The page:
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They Might Be Giants

NO!

(Rounder; US: 11 Jun 2002; UK: 24 Jun 2002)

Hang on, hang on tight. The new release from eclectic alternative geek-rockers They Might Be Giants is an interactive multimedia experience geared toward children of all ages. Sure, this is their first officially designated “kids” album. But as it incorporates the strange charms inherent in their past work, the new CD is not much of a stretch at all. Instead, it is a delightful niche for the sort of short and often odd songs that populated many an earlier album. Imagine the short sound bites of “Fingertips” (off Apollo 18) extended and explored a bit further, then conjure up interactive animated accompaniment. Please pass the milk please, indeed—this is fun for the whole family!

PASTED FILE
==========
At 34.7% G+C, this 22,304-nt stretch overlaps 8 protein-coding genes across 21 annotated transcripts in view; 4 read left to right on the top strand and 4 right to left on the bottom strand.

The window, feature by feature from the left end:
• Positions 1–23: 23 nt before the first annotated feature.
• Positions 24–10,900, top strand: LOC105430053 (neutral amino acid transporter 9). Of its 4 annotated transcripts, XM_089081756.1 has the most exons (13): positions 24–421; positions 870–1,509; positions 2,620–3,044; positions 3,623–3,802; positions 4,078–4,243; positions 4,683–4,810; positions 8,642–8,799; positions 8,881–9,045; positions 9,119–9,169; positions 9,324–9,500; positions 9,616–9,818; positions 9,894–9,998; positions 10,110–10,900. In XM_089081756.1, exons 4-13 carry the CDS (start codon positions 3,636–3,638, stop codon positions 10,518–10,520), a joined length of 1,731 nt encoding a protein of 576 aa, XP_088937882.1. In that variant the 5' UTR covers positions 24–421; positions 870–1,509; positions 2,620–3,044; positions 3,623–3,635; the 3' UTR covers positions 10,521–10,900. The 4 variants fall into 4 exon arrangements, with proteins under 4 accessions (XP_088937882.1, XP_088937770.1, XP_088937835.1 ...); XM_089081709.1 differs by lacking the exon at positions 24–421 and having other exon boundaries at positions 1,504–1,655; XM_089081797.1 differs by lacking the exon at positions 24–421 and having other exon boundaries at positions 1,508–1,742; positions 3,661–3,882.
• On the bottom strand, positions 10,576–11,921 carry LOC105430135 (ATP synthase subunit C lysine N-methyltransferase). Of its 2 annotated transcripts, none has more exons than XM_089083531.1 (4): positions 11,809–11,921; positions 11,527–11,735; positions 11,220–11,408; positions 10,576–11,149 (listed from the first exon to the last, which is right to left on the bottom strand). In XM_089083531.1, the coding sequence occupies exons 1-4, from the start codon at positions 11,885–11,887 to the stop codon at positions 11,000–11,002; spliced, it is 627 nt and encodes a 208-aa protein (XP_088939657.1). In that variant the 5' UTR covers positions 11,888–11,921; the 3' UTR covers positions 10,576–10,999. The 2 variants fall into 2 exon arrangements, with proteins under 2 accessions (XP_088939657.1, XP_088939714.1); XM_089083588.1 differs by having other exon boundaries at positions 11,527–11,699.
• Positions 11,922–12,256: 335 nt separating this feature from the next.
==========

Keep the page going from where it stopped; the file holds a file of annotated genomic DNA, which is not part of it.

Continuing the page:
NO! is everything an enhanced CD should be. When you put it into your computer, the magic begins. An opening yellow screen presents you with certain items to click on while music from one of the songs plays (this music varies). Each of the items on the bottom row leads to a song—allowing you access to 13 of the CD’s 17 tracks. Many of these are interactive—and all provide lyrics for singing along - as well as playful instructions about what to do while watching and listening. It’s inviting and addicting—and really fun—oh, and I guess kids might like it too.


The Chopping Block, (www.choppingblock.com) a graphic design firm in NY that has worked with TMBG before, has done all the impressive design, illustration and programming (and if you visit their site, you’ll be treated to the firm’s TMBG-penned theme song). The idea of doing such a project has long been a desire for the two Johns after two decades or so of being They Might Be Giants and writing songs that sometimes seem like bizarre children’s anthems anyway (e.g. “Chess Piece Face”,“32 Footsteps”, “Pencil Rain”, “Cowtown”, just to name a few of a long list of possible choices). Nonsense syllables have always been part of the Linnell and Flansburgh oeuvre and silly ideas comprise much of the extended repertoire. Even “Particle Man” is simple enough in structure to pass muster as a children’s song (albeit a strange one).